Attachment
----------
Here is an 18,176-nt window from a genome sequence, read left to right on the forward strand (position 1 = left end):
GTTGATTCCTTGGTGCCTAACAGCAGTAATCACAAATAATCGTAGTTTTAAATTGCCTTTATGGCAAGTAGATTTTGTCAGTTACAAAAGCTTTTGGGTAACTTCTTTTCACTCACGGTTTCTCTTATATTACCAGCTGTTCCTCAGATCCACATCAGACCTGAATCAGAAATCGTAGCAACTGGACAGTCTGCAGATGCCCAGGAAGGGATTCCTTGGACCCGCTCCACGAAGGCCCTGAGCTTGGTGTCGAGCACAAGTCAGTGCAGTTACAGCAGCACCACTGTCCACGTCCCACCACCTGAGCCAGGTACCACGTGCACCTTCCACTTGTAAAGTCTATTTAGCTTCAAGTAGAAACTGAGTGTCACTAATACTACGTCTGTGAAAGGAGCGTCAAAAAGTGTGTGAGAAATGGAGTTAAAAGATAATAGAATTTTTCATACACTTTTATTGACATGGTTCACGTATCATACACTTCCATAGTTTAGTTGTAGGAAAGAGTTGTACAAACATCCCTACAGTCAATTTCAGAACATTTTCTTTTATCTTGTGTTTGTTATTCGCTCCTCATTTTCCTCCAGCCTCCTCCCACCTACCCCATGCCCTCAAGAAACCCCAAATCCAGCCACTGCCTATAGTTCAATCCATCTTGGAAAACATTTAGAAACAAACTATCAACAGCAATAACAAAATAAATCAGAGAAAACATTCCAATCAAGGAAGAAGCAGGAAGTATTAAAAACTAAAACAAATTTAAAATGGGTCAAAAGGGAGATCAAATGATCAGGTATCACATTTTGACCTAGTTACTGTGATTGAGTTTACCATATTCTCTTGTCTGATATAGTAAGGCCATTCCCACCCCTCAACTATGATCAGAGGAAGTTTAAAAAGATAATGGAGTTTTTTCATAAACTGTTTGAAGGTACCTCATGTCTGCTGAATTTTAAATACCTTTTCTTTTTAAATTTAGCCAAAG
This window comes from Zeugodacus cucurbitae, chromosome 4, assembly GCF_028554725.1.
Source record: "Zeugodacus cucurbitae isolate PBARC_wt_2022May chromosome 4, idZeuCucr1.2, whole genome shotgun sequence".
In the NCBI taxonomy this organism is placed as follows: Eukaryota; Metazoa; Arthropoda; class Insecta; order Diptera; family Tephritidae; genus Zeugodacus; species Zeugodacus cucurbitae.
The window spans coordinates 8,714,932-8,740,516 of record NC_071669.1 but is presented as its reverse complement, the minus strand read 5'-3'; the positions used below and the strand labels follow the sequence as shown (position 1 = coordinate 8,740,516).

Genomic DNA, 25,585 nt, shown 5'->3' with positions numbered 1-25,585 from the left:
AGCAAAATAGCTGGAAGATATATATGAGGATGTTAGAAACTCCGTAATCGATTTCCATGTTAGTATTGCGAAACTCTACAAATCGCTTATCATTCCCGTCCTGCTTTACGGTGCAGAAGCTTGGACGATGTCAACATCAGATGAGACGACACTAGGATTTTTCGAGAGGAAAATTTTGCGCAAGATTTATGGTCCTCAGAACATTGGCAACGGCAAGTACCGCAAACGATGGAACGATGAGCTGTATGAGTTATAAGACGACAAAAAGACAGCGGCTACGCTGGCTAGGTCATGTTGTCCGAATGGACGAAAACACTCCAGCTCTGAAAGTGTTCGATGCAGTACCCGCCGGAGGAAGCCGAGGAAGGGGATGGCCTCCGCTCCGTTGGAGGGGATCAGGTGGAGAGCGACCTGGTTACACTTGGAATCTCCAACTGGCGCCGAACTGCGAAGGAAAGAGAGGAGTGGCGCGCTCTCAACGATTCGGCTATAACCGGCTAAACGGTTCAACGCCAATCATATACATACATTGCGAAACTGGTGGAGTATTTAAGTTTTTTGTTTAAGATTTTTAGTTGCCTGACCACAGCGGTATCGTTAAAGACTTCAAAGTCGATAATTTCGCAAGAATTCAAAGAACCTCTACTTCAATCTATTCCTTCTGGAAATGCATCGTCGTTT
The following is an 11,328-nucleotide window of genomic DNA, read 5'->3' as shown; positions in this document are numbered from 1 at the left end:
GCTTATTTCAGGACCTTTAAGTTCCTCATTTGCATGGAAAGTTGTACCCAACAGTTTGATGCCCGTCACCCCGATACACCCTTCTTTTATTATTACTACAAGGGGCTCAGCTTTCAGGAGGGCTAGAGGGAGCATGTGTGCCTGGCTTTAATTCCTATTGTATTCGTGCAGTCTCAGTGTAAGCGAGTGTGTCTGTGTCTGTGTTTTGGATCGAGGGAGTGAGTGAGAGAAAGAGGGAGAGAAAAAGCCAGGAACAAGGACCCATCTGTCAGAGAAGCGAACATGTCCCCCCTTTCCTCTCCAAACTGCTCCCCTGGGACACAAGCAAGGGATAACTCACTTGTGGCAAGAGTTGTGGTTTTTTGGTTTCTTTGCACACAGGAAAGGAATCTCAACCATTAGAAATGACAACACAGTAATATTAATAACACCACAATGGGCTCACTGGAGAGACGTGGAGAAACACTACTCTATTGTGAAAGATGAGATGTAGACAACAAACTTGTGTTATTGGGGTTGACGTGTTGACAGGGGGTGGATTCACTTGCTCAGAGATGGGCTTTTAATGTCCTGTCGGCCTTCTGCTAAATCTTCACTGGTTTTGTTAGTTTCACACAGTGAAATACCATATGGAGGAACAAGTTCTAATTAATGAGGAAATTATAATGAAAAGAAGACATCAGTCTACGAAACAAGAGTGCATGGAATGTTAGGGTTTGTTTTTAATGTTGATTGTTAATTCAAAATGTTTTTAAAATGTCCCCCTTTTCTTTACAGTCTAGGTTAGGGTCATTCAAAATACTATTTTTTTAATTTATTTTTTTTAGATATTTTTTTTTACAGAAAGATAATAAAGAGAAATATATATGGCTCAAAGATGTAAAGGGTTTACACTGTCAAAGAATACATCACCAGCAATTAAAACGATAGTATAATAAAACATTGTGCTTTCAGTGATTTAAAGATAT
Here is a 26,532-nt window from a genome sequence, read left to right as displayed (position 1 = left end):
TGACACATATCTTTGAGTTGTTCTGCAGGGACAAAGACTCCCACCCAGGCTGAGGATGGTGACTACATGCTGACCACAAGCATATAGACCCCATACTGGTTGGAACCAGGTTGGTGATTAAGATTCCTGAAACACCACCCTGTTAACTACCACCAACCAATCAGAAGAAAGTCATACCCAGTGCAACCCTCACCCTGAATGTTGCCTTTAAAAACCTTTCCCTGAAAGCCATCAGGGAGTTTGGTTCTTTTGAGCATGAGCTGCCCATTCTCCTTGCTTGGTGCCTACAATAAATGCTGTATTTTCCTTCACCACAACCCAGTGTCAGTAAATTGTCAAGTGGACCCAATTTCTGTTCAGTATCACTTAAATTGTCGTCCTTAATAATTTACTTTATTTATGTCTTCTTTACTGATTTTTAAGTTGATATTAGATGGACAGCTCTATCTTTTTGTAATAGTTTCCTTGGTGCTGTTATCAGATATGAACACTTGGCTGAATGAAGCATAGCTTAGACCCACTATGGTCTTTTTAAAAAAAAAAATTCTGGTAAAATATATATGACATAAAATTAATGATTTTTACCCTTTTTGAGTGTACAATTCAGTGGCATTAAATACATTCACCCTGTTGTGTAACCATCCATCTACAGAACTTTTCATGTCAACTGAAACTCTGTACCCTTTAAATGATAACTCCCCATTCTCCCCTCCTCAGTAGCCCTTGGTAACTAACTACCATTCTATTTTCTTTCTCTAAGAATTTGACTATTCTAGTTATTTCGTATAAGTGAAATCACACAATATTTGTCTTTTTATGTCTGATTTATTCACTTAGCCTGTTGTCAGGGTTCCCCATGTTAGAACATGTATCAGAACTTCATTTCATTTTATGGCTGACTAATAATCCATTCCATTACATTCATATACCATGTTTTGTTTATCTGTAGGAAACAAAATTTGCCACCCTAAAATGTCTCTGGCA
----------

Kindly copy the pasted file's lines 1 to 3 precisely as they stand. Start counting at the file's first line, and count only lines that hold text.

Here is an 18,176-nt window from a genome sequence, read left to right on the forward strand (position 1 = left end):
GTTGATTCCTTGGTGCCTAACAGCAGTAATCACAAATAATCGTAGTTTTAAATTGCCTTTATGGCAAGTAGATTTTGTCAGTTACAAAAGCTTTTGGGTAACTTCTTTTCACTCACGGTTTCTCTTATATTACCAGCTGTTCCTCAGATCCACATCAGACCTGAATCAGAAATCGTAGCAACTGGACAGTCTGCAGATGCCCAGGAAGGGATTCCTTGGACCCGCTCCACGAAGGCCCTGAGCTTGGTGTCGAGCACAAGTCAGTGCAGTTACAGCAGCACCACTGTCCACGTCCCACCACCTGAGCCAGGTACCACGTGCACCTTCCACTTGTAAAGTCTATTTAGCTTCAAGTAGAAACTGAGTGTCACTAATACTACGTCTGTGAAAGGAGCGTCAAAAAGTGTGTGAGAAATGGAGTTAAAAGATAATAGAATTTTTCATACACTTTTATTGACATGGTTCACGTATCATACACTTCCATAGTTTAGTTGTAGGAAAGAGTTGTACAAACATCCCTACAGTCAATTTCAGAACATTTTCTTTTATCTTGTGTTTGTTATTCGCTCCTCATTTTCCTCCAGCCTCCTCCCACCTACCCCATGCCCTCAAGAAACCCCAAATCCAGCCACTGCCTATAGTTCAATCCATCTTGGAAAACATTTAGAAACAAACTATCAACAGCAATAACAAAATAAATCAGAGAAAACATTCCAATCAAGGAAGAAGCAGGAAGTATTAAAAACTAAAACAAATTTAAAATGGGTCAAAAGGGAGATCAAATGATCAGGTATCACATTTTGACCTAGTTACTGTGATTGAGTTTACCATATTCTCTTGTCTGATATAGTAAGGCCATTCCCACCCCTCAACTATGATCAGAGGAAGTTTAAAAAGATAATGGAGTTTTTTCATAAACTGTTTGAAGGTACCTCATGTCTGCTGAATTTTAAATACCTTTTCTTTTTAAATTTAGCCAAAG
This window comes from Zeugodacus cucurbitae, chromosome 4, assembly GCF_028554725.1.